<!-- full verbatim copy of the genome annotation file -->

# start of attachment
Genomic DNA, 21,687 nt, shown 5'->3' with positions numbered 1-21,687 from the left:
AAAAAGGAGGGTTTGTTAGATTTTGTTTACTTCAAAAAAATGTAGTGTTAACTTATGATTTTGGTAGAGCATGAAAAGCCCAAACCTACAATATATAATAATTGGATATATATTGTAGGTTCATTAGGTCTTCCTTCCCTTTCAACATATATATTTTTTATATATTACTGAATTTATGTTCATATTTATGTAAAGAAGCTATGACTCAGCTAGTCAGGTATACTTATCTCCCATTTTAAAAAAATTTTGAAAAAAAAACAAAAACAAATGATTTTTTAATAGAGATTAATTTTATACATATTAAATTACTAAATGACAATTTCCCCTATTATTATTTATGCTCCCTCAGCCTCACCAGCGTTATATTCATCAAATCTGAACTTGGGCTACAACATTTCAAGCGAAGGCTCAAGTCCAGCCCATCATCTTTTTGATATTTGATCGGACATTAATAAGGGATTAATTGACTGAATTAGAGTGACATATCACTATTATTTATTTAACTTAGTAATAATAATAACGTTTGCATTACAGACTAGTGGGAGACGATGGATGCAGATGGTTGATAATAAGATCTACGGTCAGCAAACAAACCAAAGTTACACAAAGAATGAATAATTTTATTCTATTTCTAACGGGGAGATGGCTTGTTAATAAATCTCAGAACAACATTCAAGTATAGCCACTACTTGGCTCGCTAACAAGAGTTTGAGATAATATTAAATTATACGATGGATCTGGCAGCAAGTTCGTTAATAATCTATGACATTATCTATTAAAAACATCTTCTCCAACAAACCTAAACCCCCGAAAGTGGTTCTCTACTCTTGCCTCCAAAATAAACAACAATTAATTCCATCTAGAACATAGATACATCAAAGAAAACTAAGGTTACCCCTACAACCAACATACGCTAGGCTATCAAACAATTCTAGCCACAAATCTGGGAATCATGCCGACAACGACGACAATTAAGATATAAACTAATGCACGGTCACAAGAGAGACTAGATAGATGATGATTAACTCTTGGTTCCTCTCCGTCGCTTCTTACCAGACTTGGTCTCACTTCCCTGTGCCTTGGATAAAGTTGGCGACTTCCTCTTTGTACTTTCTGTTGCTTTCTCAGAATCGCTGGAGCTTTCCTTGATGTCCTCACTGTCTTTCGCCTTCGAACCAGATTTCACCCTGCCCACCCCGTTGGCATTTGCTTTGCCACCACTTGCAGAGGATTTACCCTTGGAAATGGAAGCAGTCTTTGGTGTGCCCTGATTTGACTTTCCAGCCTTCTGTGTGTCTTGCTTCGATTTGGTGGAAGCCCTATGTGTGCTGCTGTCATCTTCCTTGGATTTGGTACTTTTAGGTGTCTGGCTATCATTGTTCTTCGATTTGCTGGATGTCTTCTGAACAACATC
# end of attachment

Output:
Genomic DNA, 21,687 nt, shown 5'->3' with positions numbered 1-21,687 from the left:
AAAAAGGAGGGTTTGTTAGATTTTGTTTACTTCAAAAAAATGTAGTGTTAACTTATGATTTTGGTAGAGCATGAAAAGCCCAAACCTACAATATATAATAATTGGATATATATTGTAGGTTCATTAGGTCTTCCTTCCCTTTCAACATATATATTTTTTATATATTACTGAATTTATGTTCATATTTATGTAAAGAAGCTATGACTCAGCTAGTCAGGTATACTTATCTCCCATTTTAAAAAAATTTTGAAAAAAAAACAAAAACAAATGATTTTTTAATAGAGATTAATTTTATACATATTAAATTACTAAATGACAATTTCCCCTATTATTATTTATGCTCCCTCAGCCTCACCAGCGTTATATTCATCAAATCTGAACTTGGGCTACAACATTTCAAGCGAAGGCTCAAGTCCAGCCCATCATCTTTTTGATATTTGATCGGACATTAATAAGGGATTAATTGACTGAATTAGAGTGACATATCACTATTATTTATTTAACTTAGTAATAATAATAACGTTTGCATTACAGACTAGTGGGAGACGATGGATGCAGATGGTTGATAATAAGATCTACGGTCAGCAAACAAACCAAAGTTACACAAAGAATGAATAATTTTATTCTATTTCTAACGGGGAGATGGCTTGTTAATAAATCTCAGAACAACATTCAAGTATAGCCACTACTTGGCTCGCTAACAAGAGTTTGAGATAATATTAAATTATACGATGGATCTGGCAGCAAGTTCGTTAATAATCTATGACATTATCTATTAAAAACATCTTCTCCAACAAACCTAAACCCCCGAAAGTGGTTCTCTACTCTTGCCTCCAAAATAAACAACAATTAATTCCATCTAGAACATAGATACATCAAAGAAAACTAAGGTTACCCCTACAACCAACATACGCTAGGCTATCAAACAATTCTAGCCACAAATCTGGGAATCATGCCGACAACGACGACAATTAAGATATAAACTAATGCACGGTCACAAGAGAGACTAGATAGATGATGATTAACTCTTGGTTCCTCTCCGTCGCTTCTTACCAGACTTGGTCTCACTTCCCTGTGCCTTGGATAAAGTTGGCGACTTCCTCTTTGTACTTTCTGTTGCTTTCTCAGAATCGCTGGAGCTTTCCTTGATGTCCTCACTGTCTTTCGCCTTCGAACCAGATTTCACCCTGCCCACCCCGTTGGCATTTGCTTTGCCACCACTTGCAGAGGATTTACCCTTGGAAATGGAAGCAGTCTTTGGTGTGCCCTGATTTGACTTTCCAGCCTTCTGTGTGTCTTGCTTCGATTTGGTGGAAGCCCTATGTGTGCTGCTGTCATCTTCCTTGGATTTGGTACTTTTAGGTGTCTGGCTATCATTGTTCTTCGATTTGCTGGATGTCTTCTGAACAACATC